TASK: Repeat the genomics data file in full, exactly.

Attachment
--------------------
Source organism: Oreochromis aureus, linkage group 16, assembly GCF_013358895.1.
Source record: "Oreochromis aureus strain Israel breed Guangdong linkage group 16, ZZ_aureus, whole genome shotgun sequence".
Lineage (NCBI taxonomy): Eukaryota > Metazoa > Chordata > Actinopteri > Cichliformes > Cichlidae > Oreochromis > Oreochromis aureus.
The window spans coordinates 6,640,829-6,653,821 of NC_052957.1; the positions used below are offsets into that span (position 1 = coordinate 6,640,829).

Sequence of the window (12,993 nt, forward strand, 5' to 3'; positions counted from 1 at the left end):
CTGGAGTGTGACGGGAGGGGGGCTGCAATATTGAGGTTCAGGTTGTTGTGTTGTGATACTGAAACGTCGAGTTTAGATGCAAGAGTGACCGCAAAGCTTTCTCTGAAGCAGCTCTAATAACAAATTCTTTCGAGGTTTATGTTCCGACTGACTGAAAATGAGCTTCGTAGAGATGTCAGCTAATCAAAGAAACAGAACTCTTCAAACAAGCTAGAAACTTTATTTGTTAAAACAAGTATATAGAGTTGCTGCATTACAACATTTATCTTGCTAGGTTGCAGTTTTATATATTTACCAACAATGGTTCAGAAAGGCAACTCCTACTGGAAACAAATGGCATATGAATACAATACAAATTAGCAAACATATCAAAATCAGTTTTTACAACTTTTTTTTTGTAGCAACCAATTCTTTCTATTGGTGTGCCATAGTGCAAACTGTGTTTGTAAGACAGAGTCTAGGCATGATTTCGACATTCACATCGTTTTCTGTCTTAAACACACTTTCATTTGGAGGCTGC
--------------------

Source organism: Oreochromis aureus, linkage group 16, assembly GCF_013358895.1.
Source record: "Oreochromis aureus strain Israel breed Guangdong linkage group 16, ZZ_aureus, whole genome shotgun sequence".
Lineage (NCBI taxonomy): Eukaryota > Metazoa > Chordata > Actinopteri > Cichliformes > Cichlidae > Oreochromis > Oreochromis aureus.
The window spans coordinates 6,640,829-6,653,821 of NC_052957.1; the positions used below are offsets into that span (position 1 = coordinate 6,640,829).

Sequence of the window (12,993 nt, forward strand, 5' to 3'; positions counted from 1 at the left end):
CTGGAGTGTGACGGGAGGGGGGCTGCAATATTGAGGTTCAGGTTGTTGTGTTGTGATACTGAAACGTCGAGTTTAGATGCAAGAGTGACCGCAAAGCTTTCTCTGAAGCAGCTCTAATAACAAATTCTTTCGAGGTTTATGTTCCGACTGACTGAAAATGAGCTTCGTAGAGATGTCAGCTAATCAAAGAAACAGAACTCTTCAAACAAGCTAGAAACTTTATTTGTTAAAACAAGTATATAGAGTTGCTGCATTACAACATTTATCTTGCTAGGTTGCAGTTTTATATATTTACCAACAATGGTTCAGAAAGGCAACTCCTACTGGAAACAAATGGCATATGAATACAATACAAATTAGCAAACATATCAAAATCAGTTTTTACAACTTTTTTTTTGTAGCAACCAATTCTTTCTATTGGTGTGCCATAGTGCAAACTGTGTTTGTAAGACAGAGTCTAGGCATGATTTCGACATTCACATCGTTTTCTGTCTTAAACACACTTTCATTTGGAGGCTGC